Prioritizing pythium

Features - Pests & Diseases

University of Michigan researcher Mary Hausbeck shares her insights on the prevalent fungus after decades of experience.

February 26, 2020

Hausbeck working in the greenhouse
Mary Hausbeck

As part of her research for a graduate degree in horticulture, Mary Hausbeck was conducting a geranium cultivar evaluation when Pythium became a problem in the greenhouse.

Spraying silver ethyl sulfate on the foliage to prevent petal shatter in the seeded geraniums appeared to make the problem worse: within days after the foliar application, plants infected with Pythium died. Other plant pathologists at Michigan State University were being contacted about similar issues in local greenhouses.

Hausbeck started researching whether the application of silver ethyl sulfate did prompt an enhanced Pythium infection and her interest in the disease has continued across the decades. Now, as a distinguished professor and extension specialist at Michigan State University, Hausbeck continues researching the damaging fungus.

Greenhouse Management: What new discoveries have been made since you started studying Pythium in the 1980s?


Mary Hausbeck: Each year, my lab runs new trials to determine if there are new fungicides or biocontrol products that can be helpful.

There have been a lot of new fungicide products released to address the group of water molds, including Pythium. We’ve made big advances with products to control Phytophthora and downy mildew, but they are “B-team” players that are not as good as older products like Subdue and Truban. So, there is still work to do.

Recently, we sampled and tracked Pythium problems across some of the major floriculture crops and were able to determine which Pythium types were affecting these crops and which of the Pythium types tend to become resistant to fungicides.

GM: What are some of the challenges to treating Pythium?

MH: The first challenge is to make sure the problem is accurately diagnosed. We also don’t have as many “new” products that are highly effective against Pythium root rot, which can lead to overuse of the products that have been available for many years, which leads to another challenge of Pythium developing resistance if fungicides are overused. Timing treatments is an important consideration because once the infection is established, it’s more difficult to turn the treatment around.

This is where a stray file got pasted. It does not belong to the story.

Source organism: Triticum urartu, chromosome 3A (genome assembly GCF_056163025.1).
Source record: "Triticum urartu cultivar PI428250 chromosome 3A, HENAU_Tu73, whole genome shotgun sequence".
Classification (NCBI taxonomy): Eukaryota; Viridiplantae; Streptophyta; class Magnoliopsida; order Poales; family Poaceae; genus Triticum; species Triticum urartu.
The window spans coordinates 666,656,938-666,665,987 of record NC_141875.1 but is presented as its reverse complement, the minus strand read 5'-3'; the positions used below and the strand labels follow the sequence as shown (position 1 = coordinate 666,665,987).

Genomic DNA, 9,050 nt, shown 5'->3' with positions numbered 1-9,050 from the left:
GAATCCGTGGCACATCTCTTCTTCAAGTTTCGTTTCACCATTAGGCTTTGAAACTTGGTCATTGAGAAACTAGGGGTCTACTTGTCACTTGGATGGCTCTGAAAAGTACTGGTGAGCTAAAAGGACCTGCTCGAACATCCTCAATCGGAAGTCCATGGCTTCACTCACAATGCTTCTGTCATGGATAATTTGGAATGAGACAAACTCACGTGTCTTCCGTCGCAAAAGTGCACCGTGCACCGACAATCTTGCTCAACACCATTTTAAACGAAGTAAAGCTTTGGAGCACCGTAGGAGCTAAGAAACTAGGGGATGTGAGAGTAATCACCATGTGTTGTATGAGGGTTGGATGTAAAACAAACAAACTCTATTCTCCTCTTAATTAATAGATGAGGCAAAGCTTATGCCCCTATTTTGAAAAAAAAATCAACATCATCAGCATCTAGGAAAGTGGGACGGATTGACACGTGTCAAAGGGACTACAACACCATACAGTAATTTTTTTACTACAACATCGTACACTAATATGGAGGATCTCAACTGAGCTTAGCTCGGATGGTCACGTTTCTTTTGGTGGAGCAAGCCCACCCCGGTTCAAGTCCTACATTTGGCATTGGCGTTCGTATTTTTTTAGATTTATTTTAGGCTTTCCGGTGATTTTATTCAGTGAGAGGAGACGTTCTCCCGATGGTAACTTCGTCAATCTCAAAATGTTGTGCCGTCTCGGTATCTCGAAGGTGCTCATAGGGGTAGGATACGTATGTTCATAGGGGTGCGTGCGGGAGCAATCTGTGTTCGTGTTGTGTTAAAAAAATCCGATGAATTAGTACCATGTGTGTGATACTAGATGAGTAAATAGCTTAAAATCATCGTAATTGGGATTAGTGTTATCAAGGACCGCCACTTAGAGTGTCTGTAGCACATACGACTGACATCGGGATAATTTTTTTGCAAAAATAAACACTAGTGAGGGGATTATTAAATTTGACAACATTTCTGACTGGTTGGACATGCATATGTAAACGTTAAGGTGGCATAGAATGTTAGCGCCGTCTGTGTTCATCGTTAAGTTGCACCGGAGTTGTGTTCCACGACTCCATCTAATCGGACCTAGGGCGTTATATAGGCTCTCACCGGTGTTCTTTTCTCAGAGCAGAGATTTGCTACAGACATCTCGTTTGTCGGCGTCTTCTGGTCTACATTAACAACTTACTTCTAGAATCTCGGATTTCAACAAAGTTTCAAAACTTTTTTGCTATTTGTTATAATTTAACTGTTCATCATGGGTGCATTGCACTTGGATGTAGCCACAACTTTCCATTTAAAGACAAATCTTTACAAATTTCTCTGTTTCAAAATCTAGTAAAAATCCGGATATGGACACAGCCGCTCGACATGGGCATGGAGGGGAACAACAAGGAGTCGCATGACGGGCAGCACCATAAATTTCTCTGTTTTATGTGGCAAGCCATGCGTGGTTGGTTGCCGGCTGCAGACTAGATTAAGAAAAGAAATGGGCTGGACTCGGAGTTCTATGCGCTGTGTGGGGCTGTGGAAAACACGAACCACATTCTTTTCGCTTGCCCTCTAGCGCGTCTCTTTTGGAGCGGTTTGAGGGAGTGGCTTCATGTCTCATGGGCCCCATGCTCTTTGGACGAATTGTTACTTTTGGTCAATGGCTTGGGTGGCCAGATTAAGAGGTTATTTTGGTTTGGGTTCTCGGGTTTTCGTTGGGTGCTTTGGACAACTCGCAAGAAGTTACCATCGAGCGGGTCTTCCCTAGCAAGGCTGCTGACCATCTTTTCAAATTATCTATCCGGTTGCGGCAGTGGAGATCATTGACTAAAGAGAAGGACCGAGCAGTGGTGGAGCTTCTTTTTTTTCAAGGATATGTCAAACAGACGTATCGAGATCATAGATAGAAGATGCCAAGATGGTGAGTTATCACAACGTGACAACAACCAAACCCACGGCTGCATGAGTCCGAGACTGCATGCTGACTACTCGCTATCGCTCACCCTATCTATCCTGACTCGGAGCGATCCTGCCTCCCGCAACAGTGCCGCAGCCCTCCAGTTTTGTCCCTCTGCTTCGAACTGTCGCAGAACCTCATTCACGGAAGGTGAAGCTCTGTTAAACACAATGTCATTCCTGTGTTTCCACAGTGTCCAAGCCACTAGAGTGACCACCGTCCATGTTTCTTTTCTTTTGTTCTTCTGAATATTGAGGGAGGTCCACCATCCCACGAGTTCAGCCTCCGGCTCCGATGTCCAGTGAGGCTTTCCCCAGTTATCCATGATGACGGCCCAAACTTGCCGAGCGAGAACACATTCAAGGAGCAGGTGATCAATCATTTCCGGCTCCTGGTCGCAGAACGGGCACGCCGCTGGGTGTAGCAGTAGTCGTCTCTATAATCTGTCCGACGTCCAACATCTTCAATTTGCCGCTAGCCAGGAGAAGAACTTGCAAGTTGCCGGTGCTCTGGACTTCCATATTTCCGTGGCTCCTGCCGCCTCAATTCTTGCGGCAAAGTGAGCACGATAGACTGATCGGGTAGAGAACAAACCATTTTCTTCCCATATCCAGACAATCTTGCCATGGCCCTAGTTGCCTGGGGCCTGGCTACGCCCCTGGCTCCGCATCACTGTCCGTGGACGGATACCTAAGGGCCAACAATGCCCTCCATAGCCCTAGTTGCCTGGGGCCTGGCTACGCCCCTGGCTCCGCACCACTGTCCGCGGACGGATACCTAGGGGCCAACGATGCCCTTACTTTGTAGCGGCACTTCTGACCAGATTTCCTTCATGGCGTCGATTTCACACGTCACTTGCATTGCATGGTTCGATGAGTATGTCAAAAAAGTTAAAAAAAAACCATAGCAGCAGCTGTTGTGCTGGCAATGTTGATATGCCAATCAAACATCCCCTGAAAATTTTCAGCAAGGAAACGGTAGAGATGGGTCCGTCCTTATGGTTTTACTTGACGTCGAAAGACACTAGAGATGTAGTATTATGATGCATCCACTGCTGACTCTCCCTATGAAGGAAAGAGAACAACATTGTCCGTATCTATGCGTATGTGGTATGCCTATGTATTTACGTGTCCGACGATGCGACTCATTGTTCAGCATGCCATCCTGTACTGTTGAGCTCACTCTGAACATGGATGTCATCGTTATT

GM: How can greenhouse growers manage the disease and prevent it from spreading?

MH: For root rot pathogens like Pythium, keeping the headhouse and production areas clean is very important.

Pythium is very good, actually, at staying in greenhouses, in soil particles, in the dust of a greenhouse. Due diligence needs to be done between crops when there are opportunities to do some deep cleaning.

Growers have to think about sanitation as a two-step process: the first step is making sure that the surfaces are clean, which means using a pressure washer, picking up and sweeping up materials, dislodging soil and plant residue from plant benches and other structures, and hosing them down. The second step is sanitizing those clean surfaces because we know that surfaces can appear clean and still harbor some of these really resistant propagules. For that second step, we talk about time of contact. We want as much duration of contact with the sanitation material and the surface, and that means we’re not going to go in with a light spray, we’re going to go with a dousing where that surface is going to remain wet with the sanitizing agent for as long as we can manage. Increasing the time of contact with any pathogen that’s residing on that surface increases the likelihood that that pathogen is going to succumb to the sanitation agent. A light spray that dries immediately isn’t going to do it.

GM: How does Pythium affect bedding plants in the greenhouse before they enter the landscape?

MH: These root rots can make the plant less vigorous, making establishment more difficult. If plants are under stress due to disease, the stress associated with transplanting and the landscape environment may reduce the quality and aesthetics of the plantings. The plants might not grow as large as they should or flower as profusely.

GM: What should growers know about the plants that they sell to landscapers, which may be subject to certain diseases once they’re in the landscape?


MH: It’s helpful for landscapers to know that some of the newer fungicides are highly effective and long-lasting against pathogens [and] applying certain fungicides to plants while in the greenhouse, prior to being placed in the landscape, can help provide protection in the landscape.

I like the idea of growers treating for Pythium, applying a drench of a good Pythium product before those geraniums and other ornamentals are sent out of that greenhouse for establishment in the landscape bed.

GM: If we talked again in five years, what would be the ideal advances you’d like to discuss in Pythium research and treatment?

MH: I’d like to be able to say that we have new options for growers either along the lines of traditional chemistry or biopesticides that have a reduced impact to the environment. In a perfect world, we’d have a program where growers could choose a more traditional program or a hybrid program that allows them to do some [chemicals] but also take advantage of the biologicals. Maybe we can get there in the next five years.

The author spent a decade working for a greenhouse grower before becoming a freelance journalist.